As for her discipline, "philosophy feels like a war zone to me these days," she said. "In order to even make the first timid step towards peace, we need to start by having an open dialogue." For one, faculty members who have kept silent about harassment they’ve witnessed need to admit their wrongdoing, Ms. Lockwood said.

In the case of Mr. Searle, she said, "there is no way that other faculty didn’t know about the problem."

Ms. Lockwood said she knows of roughly half a dozen other philosophers who have been accused of harassment by multiple people but continue to teach. "Those faculty members who are engaged in this behavior must be forced out of the discipline," she said. "There is no other solution."

Still, in terms of recent harassment claims against professors, Brian Leiter, director of the Center for Law, Philosophy, and Human Values at the University of Chicago, said he was "increasingly worried that some of the most prominent cases may have been unfair to the accused." He wrote in an email that "we should proceed with caution here."

As long as there continues to be a gender imbalance in philosophy, harassment will probably persist, said Hilde Lindemann, a professor emerita at Michigan State University who is a former chair of the philosophical association’s Committee on the Status of Women. Women make up an estimated 25 percent of tenured or tenure-track philosophy faculty members.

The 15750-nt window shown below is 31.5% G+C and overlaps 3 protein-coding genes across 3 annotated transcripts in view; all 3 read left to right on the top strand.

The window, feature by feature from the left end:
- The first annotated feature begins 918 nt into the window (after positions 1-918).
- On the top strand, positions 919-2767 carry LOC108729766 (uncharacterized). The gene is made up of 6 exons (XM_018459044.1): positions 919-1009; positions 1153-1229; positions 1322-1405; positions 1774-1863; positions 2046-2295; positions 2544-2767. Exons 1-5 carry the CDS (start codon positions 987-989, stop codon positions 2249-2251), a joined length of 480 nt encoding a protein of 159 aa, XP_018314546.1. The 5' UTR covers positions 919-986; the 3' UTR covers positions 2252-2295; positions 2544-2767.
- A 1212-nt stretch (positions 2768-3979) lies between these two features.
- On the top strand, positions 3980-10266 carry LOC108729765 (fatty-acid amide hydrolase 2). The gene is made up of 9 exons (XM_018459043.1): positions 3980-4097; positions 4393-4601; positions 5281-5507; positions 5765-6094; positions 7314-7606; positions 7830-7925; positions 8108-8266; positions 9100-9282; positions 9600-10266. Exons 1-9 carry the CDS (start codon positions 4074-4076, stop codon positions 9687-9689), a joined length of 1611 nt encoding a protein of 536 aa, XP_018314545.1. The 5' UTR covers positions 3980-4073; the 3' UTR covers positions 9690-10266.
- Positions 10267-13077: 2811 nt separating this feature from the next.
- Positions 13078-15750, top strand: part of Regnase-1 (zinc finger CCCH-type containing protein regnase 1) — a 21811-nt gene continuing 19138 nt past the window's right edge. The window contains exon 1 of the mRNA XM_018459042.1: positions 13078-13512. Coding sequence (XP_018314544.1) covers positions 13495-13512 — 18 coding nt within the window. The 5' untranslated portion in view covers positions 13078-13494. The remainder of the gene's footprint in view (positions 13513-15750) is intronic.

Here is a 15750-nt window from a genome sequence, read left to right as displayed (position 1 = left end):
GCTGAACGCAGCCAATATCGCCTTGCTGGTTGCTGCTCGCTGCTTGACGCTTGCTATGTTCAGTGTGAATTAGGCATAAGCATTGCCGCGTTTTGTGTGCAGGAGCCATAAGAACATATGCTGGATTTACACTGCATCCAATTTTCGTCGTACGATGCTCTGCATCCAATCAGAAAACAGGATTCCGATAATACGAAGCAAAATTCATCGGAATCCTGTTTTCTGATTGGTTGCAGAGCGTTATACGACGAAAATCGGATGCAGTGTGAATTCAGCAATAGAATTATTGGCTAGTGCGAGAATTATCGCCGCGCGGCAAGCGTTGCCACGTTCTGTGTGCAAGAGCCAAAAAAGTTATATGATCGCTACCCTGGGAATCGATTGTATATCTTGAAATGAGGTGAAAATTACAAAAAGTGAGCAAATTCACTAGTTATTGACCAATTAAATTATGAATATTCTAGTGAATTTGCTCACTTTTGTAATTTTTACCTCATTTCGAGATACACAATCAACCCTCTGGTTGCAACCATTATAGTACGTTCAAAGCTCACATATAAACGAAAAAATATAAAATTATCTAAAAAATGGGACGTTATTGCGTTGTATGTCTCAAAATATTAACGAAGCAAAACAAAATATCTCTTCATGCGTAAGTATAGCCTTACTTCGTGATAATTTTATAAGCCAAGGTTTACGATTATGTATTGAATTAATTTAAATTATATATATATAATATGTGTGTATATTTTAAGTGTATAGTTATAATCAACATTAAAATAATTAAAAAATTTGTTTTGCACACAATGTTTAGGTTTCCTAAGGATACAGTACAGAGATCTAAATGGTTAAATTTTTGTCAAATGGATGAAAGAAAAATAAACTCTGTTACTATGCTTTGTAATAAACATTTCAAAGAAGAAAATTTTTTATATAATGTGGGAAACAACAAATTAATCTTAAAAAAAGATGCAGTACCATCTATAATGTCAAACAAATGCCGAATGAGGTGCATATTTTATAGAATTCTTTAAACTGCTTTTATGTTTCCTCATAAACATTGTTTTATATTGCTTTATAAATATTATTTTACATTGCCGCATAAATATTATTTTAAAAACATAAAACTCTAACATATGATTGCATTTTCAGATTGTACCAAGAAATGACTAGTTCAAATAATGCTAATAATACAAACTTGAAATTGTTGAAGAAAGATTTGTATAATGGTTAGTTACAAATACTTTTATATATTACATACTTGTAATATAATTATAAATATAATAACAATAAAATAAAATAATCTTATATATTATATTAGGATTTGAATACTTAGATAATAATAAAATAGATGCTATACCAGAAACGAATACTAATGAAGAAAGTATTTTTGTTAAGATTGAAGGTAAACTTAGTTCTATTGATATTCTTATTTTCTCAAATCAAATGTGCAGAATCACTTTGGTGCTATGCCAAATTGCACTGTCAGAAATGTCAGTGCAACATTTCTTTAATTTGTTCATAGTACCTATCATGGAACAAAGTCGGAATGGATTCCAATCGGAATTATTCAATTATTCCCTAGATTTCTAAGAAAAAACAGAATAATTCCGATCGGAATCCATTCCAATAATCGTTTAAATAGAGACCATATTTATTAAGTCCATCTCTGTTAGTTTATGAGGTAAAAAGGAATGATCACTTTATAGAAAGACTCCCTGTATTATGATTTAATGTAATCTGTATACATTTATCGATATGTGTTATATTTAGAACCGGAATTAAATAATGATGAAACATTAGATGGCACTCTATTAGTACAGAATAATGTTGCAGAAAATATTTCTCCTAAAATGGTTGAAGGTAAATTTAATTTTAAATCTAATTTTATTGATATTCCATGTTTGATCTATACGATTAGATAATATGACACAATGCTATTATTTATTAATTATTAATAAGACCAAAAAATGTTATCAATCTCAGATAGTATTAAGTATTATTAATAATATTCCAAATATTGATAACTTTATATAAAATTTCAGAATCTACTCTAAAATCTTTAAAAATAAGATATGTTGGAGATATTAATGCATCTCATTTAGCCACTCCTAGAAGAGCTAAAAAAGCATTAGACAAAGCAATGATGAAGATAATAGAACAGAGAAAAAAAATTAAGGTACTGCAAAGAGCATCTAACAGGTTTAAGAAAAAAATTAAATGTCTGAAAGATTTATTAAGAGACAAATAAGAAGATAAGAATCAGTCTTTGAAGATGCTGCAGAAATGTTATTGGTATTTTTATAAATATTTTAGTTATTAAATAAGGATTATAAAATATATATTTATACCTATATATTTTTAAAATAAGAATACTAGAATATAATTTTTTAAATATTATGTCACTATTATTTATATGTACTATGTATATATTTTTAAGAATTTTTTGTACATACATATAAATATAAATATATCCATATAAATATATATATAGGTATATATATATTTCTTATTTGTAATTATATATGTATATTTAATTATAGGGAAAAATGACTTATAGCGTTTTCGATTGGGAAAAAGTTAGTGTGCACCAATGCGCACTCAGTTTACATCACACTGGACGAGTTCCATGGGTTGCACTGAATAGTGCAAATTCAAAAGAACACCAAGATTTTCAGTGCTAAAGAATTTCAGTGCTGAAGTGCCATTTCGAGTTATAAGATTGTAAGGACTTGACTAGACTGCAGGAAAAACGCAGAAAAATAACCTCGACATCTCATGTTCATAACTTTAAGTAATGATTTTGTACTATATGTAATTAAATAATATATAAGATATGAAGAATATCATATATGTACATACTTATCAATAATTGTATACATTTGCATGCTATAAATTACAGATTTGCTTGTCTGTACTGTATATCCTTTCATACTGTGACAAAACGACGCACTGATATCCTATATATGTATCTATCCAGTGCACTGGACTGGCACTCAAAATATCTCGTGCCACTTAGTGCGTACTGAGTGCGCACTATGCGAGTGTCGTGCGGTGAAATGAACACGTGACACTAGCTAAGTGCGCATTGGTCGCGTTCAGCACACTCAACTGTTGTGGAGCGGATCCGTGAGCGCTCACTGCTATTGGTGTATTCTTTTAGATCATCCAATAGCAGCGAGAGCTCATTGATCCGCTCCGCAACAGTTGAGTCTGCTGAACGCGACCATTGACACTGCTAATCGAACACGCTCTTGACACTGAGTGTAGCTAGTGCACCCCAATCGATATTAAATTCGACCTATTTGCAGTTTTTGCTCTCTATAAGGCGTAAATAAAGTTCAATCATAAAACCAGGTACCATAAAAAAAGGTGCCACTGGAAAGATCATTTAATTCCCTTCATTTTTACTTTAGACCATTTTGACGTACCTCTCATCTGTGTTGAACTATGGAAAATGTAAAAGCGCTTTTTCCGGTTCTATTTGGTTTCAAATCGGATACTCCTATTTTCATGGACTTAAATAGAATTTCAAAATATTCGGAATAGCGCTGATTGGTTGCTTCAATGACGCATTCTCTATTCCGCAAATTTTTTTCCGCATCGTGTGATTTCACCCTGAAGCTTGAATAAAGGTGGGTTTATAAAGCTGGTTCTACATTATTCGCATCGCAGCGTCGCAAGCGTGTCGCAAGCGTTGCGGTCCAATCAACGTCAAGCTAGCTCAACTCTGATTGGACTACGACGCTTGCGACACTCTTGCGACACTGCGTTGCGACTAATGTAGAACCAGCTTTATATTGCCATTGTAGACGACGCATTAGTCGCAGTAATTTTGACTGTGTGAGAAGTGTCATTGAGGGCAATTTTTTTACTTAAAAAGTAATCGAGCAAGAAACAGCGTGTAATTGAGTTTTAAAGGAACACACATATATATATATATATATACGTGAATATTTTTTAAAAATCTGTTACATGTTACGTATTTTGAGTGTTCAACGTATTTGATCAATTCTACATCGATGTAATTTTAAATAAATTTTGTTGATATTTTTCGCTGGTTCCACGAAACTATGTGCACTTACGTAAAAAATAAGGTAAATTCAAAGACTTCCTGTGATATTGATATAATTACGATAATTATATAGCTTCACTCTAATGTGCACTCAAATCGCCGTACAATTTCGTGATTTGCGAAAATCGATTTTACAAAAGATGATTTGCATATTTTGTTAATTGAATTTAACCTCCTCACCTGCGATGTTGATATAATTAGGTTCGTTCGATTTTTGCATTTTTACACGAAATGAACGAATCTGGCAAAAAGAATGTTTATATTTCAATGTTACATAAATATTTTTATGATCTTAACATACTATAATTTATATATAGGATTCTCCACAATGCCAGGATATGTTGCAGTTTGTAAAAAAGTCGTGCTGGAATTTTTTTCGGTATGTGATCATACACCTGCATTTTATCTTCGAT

The field’s demographics are changing, though, Ms. Lindemann said, and most of the philosophy scholars who have publicly faced harassment allegations in recent years are older men.

As those professors retire, she said, "I’m hoping that, maybe, philosophy will outgrow this problem."

Sarah Brown writes about a range of higher-education topics, including sexual assault, race on campus, and Greek life. Follow her on Twitter @Brown_e_Points, or email her at sarah.brown@chronicle.com.